It’s Charlie, the Crane Trust Saunders Conservation Fellow here! In celebration of our native pollinators, I’ll dive into the exciting work going on here to help conserve some very important critters and their habitat. In addition to monitoring species of concern, the Crane Trust works to keep healthy, native, diverse, and connected habitats for pollinators.
Our focus this summer revolves around moths and butterflies. The most well-known pollinator butterflies you’ll see here are the Monarch (Danaus plexippus) and the Regal Fritillary (Speyeria idalia). The Regal Fritillary (pictured above) thrives in tall-grass prairies and wet meadows. It is a species of concern here - vital to the health of wet meadow plants and flowers and declining in population and range. They are beneficial to native thistles, milkweeds, hoary vervain (pictured below), and other flowers.
The monarch is another important butterfly of concern that’s present in the Central Platte region during the spring and summer. Like the fritillaries, they love open fields and meadows. The caterpillars of monarchs depend upon local native milkweeds: swamp milkweed (Asclepias incarnata), showy milkweed (Asclepias speciosa), and common milkweed (Asclepias syriaca). Fun fact: the milkweed diet of the caterpillars gives them a poisonous compound that makes them undesirable to predators!
We get to trek out with our binoculars into wet meadows on warm and wind-free days to see how many species of concern we can spot. We’ll keep track of plants they’re visiting and other habitat characteristics. While our current research mostly focuses on butterflies and moths, there are countless other pollinator species. The Crane Trust has research on several local bumblebee species and has helped out with ongoing citizen science projects. Check out the Nebraska Bumblebee Atlas to learn about bees and even get involved in monitoring!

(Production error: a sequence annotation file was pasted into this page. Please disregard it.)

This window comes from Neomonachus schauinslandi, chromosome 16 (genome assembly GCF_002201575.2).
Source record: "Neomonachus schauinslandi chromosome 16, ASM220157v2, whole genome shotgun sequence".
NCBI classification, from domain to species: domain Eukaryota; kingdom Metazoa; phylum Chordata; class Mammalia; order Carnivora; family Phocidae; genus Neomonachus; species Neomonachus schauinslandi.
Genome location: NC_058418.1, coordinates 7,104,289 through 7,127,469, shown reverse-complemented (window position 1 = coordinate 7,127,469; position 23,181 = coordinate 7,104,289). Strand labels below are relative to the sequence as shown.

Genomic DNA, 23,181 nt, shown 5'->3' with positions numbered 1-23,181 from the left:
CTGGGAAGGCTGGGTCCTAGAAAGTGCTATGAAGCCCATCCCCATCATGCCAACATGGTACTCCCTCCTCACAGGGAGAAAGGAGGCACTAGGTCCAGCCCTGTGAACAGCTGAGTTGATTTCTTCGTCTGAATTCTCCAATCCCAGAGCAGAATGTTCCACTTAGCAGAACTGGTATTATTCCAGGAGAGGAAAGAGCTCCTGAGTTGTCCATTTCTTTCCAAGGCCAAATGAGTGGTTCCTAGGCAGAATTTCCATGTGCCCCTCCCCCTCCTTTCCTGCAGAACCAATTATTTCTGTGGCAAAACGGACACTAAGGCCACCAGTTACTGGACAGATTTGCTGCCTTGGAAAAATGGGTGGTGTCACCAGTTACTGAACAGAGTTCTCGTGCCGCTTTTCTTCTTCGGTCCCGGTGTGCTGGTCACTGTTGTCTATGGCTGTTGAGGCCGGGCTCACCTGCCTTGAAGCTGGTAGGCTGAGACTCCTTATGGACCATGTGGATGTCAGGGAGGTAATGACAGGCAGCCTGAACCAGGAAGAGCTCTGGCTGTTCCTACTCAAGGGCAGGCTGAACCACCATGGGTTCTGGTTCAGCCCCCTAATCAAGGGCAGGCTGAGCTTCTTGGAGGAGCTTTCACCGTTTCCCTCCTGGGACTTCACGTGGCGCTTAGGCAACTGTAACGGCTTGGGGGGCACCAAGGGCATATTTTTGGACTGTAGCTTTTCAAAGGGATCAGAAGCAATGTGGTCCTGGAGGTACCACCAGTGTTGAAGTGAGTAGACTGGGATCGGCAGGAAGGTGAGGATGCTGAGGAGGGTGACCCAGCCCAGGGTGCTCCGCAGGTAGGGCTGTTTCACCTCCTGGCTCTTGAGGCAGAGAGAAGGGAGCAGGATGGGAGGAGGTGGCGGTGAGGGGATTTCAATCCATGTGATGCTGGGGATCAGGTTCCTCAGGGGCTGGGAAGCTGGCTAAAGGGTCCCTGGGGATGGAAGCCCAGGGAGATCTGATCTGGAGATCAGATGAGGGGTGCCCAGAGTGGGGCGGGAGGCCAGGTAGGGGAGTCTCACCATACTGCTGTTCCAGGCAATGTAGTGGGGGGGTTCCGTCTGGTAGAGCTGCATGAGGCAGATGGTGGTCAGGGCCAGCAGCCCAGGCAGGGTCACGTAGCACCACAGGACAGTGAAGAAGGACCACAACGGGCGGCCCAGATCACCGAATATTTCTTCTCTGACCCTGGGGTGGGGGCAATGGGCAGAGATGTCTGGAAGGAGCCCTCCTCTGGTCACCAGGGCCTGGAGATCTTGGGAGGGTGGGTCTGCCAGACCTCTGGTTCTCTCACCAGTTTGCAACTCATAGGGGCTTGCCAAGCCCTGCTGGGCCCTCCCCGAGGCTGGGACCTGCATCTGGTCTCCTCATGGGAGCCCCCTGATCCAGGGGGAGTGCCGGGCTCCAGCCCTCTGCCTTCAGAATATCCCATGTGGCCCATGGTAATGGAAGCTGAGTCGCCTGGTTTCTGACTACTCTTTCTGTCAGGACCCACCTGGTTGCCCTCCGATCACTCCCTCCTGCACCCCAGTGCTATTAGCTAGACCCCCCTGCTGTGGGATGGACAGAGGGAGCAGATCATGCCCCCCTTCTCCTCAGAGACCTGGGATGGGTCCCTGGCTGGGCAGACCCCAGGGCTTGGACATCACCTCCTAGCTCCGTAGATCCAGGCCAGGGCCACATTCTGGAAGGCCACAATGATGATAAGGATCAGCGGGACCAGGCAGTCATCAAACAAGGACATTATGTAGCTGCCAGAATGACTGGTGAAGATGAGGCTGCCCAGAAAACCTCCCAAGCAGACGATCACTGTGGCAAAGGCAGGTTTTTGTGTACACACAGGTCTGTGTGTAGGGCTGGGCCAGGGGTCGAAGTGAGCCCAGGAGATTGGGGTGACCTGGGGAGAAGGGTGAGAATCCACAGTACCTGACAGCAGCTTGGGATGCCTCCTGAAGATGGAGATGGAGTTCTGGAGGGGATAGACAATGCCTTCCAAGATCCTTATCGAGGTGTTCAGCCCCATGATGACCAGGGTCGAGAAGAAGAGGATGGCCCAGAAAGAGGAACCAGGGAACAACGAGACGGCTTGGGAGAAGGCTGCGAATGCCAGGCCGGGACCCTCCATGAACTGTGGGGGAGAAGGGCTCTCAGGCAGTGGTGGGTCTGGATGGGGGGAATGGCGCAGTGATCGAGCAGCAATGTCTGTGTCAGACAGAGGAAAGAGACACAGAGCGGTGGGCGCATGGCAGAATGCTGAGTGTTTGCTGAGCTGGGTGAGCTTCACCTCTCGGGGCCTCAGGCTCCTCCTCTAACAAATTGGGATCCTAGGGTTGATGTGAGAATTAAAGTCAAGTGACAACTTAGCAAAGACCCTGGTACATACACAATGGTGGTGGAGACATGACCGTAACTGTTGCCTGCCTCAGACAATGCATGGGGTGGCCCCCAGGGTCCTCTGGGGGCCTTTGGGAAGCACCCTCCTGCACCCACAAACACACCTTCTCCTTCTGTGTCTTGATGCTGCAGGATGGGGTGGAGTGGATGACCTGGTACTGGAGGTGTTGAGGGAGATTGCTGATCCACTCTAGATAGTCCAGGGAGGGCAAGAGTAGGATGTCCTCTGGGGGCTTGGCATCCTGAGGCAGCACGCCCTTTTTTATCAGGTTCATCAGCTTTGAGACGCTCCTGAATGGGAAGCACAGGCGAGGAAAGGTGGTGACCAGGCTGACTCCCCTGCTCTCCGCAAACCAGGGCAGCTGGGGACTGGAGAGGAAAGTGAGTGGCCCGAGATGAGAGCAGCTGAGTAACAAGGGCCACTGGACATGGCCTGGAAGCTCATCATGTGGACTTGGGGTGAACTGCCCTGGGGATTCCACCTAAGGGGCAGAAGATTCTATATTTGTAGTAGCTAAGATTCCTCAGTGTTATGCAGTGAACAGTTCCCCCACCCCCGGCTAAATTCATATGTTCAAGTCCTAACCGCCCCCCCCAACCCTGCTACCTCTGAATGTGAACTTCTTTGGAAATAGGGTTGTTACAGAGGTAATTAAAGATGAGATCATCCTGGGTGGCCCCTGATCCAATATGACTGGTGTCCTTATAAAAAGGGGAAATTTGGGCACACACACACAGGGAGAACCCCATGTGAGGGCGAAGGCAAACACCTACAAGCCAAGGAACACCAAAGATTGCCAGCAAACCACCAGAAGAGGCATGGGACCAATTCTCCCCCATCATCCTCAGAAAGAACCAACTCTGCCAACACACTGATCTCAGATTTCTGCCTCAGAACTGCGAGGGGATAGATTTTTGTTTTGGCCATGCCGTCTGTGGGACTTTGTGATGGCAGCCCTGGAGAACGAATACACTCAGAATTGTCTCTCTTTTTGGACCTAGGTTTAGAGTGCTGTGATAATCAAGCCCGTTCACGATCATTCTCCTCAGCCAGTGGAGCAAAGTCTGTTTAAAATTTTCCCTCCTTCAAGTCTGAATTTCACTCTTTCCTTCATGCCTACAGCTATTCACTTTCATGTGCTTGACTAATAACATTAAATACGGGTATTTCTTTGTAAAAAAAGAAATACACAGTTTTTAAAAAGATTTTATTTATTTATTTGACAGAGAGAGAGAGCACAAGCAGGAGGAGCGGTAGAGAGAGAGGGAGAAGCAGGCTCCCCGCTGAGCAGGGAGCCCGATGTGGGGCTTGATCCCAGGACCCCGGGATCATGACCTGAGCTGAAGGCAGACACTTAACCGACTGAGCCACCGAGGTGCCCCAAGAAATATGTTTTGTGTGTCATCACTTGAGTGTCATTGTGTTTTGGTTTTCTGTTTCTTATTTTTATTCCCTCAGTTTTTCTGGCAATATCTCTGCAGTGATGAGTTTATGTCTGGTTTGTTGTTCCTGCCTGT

We can’t forget about some other helpful pollinators! When you think of fun flying insects, you may not think of flies, but they are an underrated and very influential pollinator here. Many species of pollinating fly are often overlooked because they can be mistaken for bees. Hoverflies (Syrphidae) and bee flies (Bombyliidae) are great visitors to native bee balm, violets, and thistles. ID tip: bees have two pairs of wings (4 total) and flies just have one pair.
If you see beetles and wasps hanging out on flowers, they are also helping out. And guess what? Not all pollinators have wings! Small mammals, skinks, and even slugs play a part.
Pollinators in the Platte River wet meadow region are both benefited by and contribute to the diversity and health of native flowering plants. They are an integral part of a huge web of interacting plants and wildlife. By working to maintain healthy connected habitats and monitor species of concern, we hope to keep a high-functioning ecosystem for everything that lives here.
You may see lots of pollinators during the day, but don't forget - there are nighttime pollinators too. Check back soon to get a peek into the Crane Trust’s exciting nighttime moth research!